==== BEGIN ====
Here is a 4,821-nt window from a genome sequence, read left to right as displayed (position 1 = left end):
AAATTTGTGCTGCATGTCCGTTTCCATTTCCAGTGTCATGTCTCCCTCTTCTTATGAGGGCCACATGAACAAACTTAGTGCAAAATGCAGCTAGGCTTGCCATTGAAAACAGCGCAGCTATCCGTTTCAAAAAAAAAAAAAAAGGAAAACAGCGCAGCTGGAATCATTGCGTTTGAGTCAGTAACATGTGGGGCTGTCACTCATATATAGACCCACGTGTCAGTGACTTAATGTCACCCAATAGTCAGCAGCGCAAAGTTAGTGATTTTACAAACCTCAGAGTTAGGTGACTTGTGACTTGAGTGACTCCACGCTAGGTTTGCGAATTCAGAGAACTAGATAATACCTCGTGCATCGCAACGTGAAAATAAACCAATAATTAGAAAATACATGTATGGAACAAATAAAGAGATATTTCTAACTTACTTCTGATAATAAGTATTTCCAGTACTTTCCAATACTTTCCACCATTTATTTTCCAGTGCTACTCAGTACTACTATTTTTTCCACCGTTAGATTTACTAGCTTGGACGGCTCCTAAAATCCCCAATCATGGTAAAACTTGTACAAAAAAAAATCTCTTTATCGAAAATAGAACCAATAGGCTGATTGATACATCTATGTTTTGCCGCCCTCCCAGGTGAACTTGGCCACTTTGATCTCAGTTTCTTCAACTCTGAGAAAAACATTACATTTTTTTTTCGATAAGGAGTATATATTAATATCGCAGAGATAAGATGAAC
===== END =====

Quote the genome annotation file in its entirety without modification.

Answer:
Here is a 4,821-nt window from a genome sequence, read left to right as displayed (position 1 = left end):
AAATTTGTGCTGCATGTCCGTTTCCATTTCCAGTGTCATGTCTCCCTCTTCTTATGAGGGCCACATGAACAAACTTAGTGCAAAATGCAGCTAGGCTTGCCATTGAAAACAGCGCAGCTATCCGTTTCAAAAAAAAAAAAAAAGGAAAACAGCGCAGCTGGAATCATTGCGTTTGAGTCAGTAACATGTGGGGCTGTCACTCATATATAGACCCACGTGTCAGTGACTTAATGTCACCCAATAGTCAGCAGCGCAAAGTTAGTGATTTTACAAACCTCAGAGTTAGGTGACTTGTGACTTGAGTGACTCCACGCTAGGTTTGCGAATTCAGAGAACTAGATAATACCTCGTGCATCGCAACGTGAAAATAAACCAATAATTAGAAAATACATGTATGGAACAAATAAAGAGATATTTCTAACTTACTTCTGATAATAAGTATTTCCAGTACTTTCCAATACTTTCCACCATTTATTTTCCAGTGCTACTCAGTACTACTATTTTTTCCACCGTTAGATTTACTAGCTTGGACGGCTCCTAAAATCCCCAATCATGGTAAAACTTGTACAAAAAAAAATCTCTTTATCGAAAATAGAACCAATAGGCTGATTGATACATCTATGTTTTGCCGCCCTCCCAGGTGAACTTGGCCACTTTGATCTCAGTTTCTTCAACTCTGAGAAAAACATTACATTTTTTTTTCGATAAGGAGTATATATTAATATCGCAGAGATAAGATGAAC